Home Violence Advisory Heart in Pittsburgh Space amongst 5 Justice Division grant recipients
Since 1978, the staff at Krisenzentrum Nord, a non-profit counseling and resource center for victims of domestic violence, have been working to empower its clients and help them feel safe.
As part of its Paws for Empowerment program, the center began providing therapy dogs during counseling sessions with victims and during court visits through the Allegheny County District Attorney’s Victim Assistance Canine Program.
This fall, employees learned that the center will be one of five recipients of a nearly $ 500,000 grant from the Department of Justice’s Office of Victim Services. The money will be used to expand all aspects of their mission. Due to the nature of his work with victims, CCN employees do not disclose their office location.
“The grants are designed to provide emergency and transitional aid to people with pets,” said CCN Managing Director Grace Coleman. “So many people feel that their pet is a member of the family, but many domestic violence centers have yet to incorporate pet planning or pet safety.”
Coleman and CCN canine intervention specialist Dana Friday both said it was heartbreaking to see how pets can be turned into weapons by abusers.
“There are so many victims who have lost their pets,” Coleman said. “They are told, ‘Why don’t you just leave the dog behind?’ And they do, and they never see it again. “
In an abusive household, Friday said, the abuse often begins with a pet.
“(The victim) may be the only one looking after this animal,” she said. “They don’t know if their perpetrator will take care of it or say, ‘If you go, I’ll hurt this animal.'”
A safe place
With the federal grant, CCN will expand its housing program and provide two temporary shelters for victims and their pets for up to two years.
“And we’ll be able to provide temporary accommodation by turning to local hotels,” Coleman said. “It will also allow us to work with larger animals, which is virtually unknown in domestic violence programs.”
Friday said the grant will also help fund things like pet supplies, groceries and other items that a victim may not be able to pull together on leaving.
“These animals offer support,” Friday said. “Victims leave an abusive situation – they can’t tell anyone in the world where they are and instead of being left alone, we want them to have this pet with them.”
The grant will also help ensure that a pet is brought to an animal shelter for temporary housing or medical care.
“There have been so many studies on how pets help help release feel-good hormones and lower blood pressure,” Friday said. “We are very happy about this scholarship because it gives us the opportunity to free people from these situations and go to a place where they can feel comfortable, as opposed to a women’s shelter to try a new life to find for you and your pets. “
The grant also includes an educational component where CCN staff work to train local veterinarians to identify the signs of animal abuse in a household.
“I was asked to be a founding member of Keystone Link, a Pennsylvania coalition working on the interface between human and animal abuse,” said Coleman. “Overall, abuse generally manifests itself in one animal before any other abuse.”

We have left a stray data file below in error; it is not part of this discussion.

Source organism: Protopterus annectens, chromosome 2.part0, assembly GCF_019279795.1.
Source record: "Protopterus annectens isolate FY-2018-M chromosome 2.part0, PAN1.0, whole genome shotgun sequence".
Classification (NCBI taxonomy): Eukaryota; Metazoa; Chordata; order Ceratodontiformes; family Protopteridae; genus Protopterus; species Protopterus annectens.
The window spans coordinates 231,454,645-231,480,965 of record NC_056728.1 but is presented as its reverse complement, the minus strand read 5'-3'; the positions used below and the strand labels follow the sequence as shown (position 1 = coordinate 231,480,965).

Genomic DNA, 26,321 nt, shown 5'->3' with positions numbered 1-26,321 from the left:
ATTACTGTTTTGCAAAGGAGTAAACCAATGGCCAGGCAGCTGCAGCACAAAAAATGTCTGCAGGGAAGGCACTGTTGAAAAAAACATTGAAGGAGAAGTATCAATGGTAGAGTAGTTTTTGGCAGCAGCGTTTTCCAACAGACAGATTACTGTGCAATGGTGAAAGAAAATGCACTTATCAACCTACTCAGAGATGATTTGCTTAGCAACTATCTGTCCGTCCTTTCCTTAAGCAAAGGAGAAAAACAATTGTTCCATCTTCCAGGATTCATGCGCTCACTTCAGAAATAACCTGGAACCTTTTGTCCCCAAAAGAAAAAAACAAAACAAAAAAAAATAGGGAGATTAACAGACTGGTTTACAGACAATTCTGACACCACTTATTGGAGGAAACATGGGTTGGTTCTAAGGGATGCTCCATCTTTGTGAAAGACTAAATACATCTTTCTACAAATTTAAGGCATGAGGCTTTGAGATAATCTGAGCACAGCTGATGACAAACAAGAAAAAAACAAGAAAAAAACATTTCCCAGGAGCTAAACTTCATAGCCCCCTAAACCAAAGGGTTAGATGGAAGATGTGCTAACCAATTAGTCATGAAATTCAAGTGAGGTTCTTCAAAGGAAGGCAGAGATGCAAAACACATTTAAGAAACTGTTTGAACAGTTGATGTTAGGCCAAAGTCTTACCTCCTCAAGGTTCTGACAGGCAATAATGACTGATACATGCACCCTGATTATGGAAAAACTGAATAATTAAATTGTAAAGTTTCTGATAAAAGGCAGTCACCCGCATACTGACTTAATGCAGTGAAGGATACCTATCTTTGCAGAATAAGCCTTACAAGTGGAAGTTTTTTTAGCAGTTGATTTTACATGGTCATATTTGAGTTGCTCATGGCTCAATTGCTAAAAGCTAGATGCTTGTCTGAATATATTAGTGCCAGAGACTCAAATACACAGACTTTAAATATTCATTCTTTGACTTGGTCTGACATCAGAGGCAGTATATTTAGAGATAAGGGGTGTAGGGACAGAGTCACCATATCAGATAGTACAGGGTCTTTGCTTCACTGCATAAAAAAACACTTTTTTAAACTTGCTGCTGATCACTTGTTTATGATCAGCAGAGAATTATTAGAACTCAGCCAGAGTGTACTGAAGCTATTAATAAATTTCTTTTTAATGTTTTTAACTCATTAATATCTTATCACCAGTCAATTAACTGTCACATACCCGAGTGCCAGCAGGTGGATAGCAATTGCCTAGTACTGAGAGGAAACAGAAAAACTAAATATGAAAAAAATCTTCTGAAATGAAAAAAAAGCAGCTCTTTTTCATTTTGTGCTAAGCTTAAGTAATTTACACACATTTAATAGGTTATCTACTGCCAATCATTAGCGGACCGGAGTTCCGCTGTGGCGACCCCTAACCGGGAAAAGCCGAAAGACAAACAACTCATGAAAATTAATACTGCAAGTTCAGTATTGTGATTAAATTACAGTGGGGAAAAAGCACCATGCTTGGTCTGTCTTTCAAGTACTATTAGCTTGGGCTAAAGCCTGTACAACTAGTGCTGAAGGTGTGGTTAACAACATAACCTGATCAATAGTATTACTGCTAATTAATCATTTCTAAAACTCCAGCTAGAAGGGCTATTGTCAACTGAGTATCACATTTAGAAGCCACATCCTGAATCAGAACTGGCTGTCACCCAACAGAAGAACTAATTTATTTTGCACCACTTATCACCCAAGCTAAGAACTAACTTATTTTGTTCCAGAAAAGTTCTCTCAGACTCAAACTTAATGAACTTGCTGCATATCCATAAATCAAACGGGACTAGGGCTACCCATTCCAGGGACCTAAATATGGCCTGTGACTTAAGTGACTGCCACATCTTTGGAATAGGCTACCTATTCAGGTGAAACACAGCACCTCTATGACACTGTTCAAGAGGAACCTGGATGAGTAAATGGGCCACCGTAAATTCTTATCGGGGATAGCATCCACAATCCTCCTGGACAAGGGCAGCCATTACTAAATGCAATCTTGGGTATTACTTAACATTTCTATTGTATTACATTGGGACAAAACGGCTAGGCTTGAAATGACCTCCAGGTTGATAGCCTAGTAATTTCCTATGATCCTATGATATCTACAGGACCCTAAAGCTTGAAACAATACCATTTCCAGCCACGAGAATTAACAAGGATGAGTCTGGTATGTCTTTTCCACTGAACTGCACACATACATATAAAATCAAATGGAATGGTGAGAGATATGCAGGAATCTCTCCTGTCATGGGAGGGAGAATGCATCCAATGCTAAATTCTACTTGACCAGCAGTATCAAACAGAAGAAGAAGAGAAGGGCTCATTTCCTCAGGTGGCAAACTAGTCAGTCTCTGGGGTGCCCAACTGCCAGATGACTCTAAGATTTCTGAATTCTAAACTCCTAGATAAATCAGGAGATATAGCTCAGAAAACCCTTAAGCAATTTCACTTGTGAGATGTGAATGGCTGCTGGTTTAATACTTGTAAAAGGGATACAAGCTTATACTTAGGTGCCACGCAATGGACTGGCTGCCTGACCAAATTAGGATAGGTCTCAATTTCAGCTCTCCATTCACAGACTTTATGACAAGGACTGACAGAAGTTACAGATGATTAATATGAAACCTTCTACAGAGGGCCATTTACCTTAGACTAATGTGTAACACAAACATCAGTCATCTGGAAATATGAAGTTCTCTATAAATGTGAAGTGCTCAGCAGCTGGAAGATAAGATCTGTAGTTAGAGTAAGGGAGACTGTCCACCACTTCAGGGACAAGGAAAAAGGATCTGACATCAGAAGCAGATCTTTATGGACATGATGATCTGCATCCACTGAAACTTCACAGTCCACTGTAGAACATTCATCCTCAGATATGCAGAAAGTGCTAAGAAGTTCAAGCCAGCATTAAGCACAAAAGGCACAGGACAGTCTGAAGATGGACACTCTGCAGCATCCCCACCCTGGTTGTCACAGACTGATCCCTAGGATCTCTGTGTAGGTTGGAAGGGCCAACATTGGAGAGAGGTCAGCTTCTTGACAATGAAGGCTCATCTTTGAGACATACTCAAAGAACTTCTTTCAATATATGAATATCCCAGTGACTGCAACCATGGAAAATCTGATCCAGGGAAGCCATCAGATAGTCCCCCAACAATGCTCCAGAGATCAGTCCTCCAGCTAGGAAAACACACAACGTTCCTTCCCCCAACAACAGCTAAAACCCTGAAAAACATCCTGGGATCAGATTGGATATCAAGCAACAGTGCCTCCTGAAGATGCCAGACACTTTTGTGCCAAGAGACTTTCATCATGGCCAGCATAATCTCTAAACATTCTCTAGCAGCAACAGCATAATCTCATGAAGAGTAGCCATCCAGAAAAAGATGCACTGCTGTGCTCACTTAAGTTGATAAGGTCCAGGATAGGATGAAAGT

CCN workers also have another way to connect with victims thanks to a program they happened to start at just the right time.
Shortly before the start of the pandemic shutdown in the US, CCN officials launched an app in January 2020 that offers victims of domestic violence more accessible and discreet communication options – in particular, the app offers both text and chat functions, allowing users to quickly access them close and messages disappear so that they cannot be seen by an abuser.
“It really improves security and was the first app of its kind to have both text and chat capabilities,” said Coleman. “Part of it was also reaching out to a younger section of the population who don’t use the phone a lot anymore. We have tried to make contact as easy as possible. “
The app’s launch happened to coincide with the start of the Covid-19 pandemic and gave a potential domestic violence victim the opportunity to quietly report while stuck at home with an abusive partner.
“We had a survivor who contacted us daily about security planning issues,” Coleman said. “The tactics she used to de-escalate violence at home – grocery shopping, running errands – were not available in the early days of the pandemic. There was nowhere to go, so the team gave her planning tips every day. “
And thanks to the app, the woman was able to communicate securely with CCN employees while using the toilet.
Benjamin Barnes, CCN’s community outreach specialist, said that even last summer, when pandemic restrictions were relaxed, he increased the number of people reaching out through the app by nearly 50%.
“It was significant,” he said. “I think it serves as a transition to motivate people to call us and talk to us. Usually after a few hours or days of messaging, I will find that this type of trust opens up. And they almost always call us. “
Coleman said the U.S. Department of Justice plans to bring all five grant recipients together to share their findings.
“We hope it can serve as a national model,” said Coleman. She hopes the app, when combined with grant funding, will help CCN move forward “to make sure both ends of the leash are safe”.
Patrick Varine is a contributor to Tribune Review. You can contact Patrick at 724-850-2862, firstname.lastname@example.org, or on Twitter.